Spiritual USED to refer to a relatively coherent and rational schema of philosophical thought. That was out when the Transcendentalists - a philosophy much-loved by the Hippies of the 1960s - began their insinuation into organized religions. From Wikipedia:
A core belief of transcendentalism is in the inherent goodness of people and nature. Adherents believe that society and its institutions have corrupted the purity of the individual, and they have faith that people are at their best when truly "self-reliant" and independent.
Transcendentalism emphasizes subjective intuition over objective empiricism. Adherents believe that individuals are capable of generating completely original insights with as little attention and deference to past masters as possible.Originally brought into America by the Unitarians, this philosophy has infiltrated many seminaries and theological college. Major figures in American Transcendentalism include the Thoreau, the Alcott family (Louisa wrote the Little Women series), and Emerson. The origins in America borrowed from European thinking (Kant and Hume, among others).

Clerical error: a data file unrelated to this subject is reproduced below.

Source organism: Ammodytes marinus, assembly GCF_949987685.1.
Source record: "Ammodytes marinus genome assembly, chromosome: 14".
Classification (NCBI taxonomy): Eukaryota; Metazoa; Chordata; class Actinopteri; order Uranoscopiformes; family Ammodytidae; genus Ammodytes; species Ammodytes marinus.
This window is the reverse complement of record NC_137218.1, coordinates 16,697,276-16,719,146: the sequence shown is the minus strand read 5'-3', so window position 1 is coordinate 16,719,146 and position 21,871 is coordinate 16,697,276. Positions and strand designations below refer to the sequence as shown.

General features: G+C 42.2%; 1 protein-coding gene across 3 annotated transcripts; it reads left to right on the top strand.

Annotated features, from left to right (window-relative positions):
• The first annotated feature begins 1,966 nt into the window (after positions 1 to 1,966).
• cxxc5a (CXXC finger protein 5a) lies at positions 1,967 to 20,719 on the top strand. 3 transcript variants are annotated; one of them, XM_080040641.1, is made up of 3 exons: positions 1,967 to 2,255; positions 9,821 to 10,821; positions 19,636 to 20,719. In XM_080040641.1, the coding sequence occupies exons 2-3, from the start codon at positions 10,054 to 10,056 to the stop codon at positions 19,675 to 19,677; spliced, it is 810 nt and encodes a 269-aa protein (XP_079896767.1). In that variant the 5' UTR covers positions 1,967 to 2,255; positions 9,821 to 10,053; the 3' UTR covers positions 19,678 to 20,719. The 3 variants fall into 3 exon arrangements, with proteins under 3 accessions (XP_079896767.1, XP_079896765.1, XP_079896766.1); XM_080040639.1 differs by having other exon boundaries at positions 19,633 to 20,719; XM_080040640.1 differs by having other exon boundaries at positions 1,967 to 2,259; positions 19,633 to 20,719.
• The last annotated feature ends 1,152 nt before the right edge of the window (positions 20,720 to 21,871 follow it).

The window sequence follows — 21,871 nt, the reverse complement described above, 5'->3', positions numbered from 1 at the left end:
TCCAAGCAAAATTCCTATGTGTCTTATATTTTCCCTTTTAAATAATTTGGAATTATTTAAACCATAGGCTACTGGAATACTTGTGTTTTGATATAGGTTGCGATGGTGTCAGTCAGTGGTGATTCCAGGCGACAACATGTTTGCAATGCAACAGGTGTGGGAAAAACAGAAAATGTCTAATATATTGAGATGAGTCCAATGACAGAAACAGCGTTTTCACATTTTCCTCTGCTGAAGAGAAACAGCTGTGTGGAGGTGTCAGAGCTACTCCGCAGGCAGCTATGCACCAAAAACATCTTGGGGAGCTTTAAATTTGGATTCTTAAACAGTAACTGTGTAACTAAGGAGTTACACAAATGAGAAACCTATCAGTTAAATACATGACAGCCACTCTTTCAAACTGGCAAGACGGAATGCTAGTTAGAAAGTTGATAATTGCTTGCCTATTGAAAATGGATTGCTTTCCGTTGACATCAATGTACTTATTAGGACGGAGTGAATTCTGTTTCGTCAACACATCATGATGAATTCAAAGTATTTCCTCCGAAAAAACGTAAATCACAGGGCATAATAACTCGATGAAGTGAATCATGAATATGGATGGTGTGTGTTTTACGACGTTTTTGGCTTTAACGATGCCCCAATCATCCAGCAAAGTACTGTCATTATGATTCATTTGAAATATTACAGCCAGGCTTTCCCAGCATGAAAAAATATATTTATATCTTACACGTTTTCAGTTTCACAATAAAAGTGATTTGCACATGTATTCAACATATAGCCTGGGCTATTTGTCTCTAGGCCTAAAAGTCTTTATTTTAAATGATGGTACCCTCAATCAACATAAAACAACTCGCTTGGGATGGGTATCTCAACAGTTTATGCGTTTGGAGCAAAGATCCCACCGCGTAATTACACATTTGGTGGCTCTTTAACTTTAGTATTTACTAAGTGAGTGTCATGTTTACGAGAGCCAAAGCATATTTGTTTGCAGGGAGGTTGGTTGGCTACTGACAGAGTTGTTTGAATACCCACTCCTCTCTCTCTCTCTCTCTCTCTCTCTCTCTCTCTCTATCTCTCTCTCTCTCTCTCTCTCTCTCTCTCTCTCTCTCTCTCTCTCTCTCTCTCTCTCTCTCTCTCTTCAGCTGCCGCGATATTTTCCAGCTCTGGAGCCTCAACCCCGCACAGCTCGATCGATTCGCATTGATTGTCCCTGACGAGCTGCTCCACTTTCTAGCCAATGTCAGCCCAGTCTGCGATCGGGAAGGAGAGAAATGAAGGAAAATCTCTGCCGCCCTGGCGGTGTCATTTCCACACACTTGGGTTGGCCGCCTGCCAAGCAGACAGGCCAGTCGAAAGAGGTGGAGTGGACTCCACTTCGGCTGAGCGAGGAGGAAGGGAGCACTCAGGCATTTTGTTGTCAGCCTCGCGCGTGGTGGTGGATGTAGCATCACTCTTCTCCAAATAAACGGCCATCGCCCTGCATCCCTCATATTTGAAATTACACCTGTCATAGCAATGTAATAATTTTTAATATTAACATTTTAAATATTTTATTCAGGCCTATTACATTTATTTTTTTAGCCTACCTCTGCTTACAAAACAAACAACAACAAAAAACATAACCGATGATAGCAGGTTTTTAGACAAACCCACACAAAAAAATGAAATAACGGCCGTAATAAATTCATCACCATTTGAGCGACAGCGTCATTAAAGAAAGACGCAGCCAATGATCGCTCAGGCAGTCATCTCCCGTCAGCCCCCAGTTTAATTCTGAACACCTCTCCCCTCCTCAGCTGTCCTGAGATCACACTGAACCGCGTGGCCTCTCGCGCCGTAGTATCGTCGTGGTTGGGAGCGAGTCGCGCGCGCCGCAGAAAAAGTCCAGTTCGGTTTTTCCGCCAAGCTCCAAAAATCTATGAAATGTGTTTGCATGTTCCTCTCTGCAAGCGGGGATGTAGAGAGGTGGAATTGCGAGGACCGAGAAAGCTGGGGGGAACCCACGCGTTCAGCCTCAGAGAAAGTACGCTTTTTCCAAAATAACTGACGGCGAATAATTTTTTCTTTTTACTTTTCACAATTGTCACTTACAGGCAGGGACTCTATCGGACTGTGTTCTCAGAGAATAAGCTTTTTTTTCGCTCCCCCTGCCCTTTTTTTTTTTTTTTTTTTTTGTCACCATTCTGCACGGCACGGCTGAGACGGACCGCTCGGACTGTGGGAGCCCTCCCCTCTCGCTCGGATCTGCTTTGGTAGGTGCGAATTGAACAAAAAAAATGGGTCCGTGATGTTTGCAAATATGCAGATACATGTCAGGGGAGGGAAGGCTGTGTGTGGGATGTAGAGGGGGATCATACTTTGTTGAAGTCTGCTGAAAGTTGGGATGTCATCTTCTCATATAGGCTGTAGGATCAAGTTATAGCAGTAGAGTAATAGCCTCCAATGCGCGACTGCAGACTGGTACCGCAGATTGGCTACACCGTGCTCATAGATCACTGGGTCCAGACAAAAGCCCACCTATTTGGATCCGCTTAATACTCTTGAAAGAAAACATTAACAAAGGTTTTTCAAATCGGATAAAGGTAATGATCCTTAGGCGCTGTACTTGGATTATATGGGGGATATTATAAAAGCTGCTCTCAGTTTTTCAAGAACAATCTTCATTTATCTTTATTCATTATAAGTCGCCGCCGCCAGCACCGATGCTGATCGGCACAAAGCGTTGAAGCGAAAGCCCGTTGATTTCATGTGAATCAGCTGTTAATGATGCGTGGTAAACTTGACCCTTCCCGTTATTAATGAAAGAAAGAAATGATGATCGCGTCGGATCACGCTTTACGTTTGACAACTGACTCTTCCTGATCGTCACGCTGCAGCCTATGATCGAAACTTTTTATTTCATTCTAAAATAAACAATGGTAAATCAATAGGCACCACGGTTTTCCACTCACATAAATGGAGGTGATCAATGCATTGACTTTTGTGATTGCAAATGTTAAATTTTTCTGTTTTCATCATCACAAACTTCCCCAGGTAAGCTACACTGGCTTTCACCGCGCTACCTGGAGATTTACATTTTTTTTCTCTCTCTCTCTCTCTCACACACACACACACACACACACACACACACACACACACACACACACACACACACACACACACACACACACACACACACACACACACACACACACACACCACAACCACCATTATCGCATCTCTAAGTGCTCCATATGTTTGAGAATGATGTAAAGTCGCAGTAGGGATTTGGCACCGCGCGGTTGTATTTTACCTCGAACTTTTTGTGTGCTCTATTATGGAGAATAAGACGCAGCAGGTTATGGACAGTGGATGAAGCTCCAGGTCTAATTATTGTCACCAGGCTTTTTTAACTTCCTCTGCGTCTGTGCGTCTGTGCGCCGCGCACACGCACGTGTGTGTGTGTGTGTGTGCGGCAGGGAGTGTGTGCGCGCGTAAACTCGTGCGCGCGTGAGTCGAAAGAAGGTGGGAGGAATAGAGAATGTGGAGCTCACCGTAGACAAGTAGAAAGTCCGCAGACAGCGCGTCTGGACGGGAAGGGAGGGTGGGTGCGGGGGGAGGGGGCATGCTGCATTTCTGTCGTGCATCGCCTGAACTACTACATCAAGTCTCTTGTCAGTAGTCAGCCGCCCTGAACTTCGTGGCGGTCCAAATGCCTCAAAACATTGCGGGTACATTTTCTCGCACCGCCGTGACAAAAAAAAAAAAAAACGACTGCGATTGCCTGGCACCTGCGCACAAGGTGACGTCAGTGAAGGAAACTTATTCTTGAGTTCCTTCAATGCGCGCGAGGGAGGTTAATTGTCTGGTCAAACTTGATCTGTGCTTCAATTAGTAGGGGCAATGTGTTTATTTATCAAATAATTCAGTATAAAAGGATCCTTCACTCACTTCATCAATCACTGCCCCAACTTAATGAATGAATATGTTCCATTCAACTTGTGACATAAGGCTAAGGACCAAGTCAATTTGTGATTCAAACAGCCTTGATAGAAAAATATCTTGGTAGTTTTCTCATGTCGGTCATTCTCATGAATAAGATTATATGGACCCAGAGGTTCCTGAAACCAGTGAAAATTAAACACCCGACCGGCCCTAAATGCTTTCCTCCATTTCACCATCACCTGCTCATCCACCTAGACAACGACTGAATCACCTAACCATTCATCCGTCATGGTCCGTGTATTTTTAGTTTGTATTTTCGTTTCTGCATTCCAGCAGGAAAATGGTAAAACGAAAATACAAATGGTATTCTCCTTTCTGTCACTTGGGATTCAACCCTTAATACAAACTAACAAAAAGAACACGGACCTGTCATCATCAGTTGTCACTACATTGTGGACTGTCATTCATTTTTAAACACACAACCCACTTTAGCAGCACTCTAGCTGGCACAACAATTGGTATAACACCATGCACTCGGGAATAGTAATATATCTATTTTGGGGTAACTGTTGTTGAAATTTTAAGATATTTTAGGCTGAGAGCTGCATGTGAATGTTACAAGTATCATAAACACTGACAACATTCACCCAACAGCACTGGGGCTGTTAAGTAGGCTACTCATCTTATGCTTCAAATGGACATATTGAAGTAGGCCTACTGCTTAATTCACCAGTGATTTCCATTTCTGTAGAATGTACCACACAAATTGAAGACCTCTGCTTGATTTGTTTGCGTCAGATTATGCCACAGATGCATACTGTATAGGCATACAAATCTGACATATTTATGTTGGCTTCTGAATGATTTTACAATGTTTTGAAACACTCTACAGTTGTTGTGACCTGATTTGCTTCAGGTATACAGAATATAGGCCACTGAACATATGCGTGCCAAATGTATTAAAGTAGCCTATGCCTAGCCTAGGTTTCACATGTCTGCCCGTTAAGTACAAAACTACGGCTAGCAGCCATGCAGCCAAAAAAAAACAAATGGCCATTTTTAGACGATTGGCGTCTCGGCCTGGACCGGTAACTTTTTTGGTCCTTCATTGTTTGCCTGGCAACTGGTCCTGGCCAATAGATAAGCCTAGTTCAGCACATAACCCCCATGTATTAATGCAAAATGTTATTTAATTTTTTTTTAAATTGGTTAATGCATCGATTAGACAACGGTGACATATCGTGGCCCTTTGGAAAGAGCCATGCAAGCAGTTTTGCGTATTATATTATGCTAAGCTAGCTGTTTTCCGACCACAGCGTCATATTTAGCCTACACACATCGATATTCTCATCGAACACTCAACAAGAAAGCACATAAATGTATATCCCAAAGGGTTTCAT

So, what is going on with those people who call themselves 'Spiritual'?
For some, their experiences with organized religion have soured them on the institutional part of it, however, they still want a connection to God. This leads them to quasi-religious practices, such as meditation (non-Hindu), use of music and/or drugs to transcend reality, or other means to create/maintain a spiritual connection without having to conform to a doctrine or the practices associated with it.
It is a reliance on the internal feelings/thoughts as evidence of a 'God Connection', but not joining with others in a communal activity. It is religion as individualism, rather than as it has traditionally been practiced - as a group.
Perhaps ironically, some of those Spiritual Individuals pursue community connections through involvement in:
- Black Lives Matters
- Anti-Fa activities
- Environmental activism
The Spiritual-But-Not-Religious folks often end up hectoring members of an organized religion about their failings, not to improve them, but to reinforce their own sense of self-righteousness.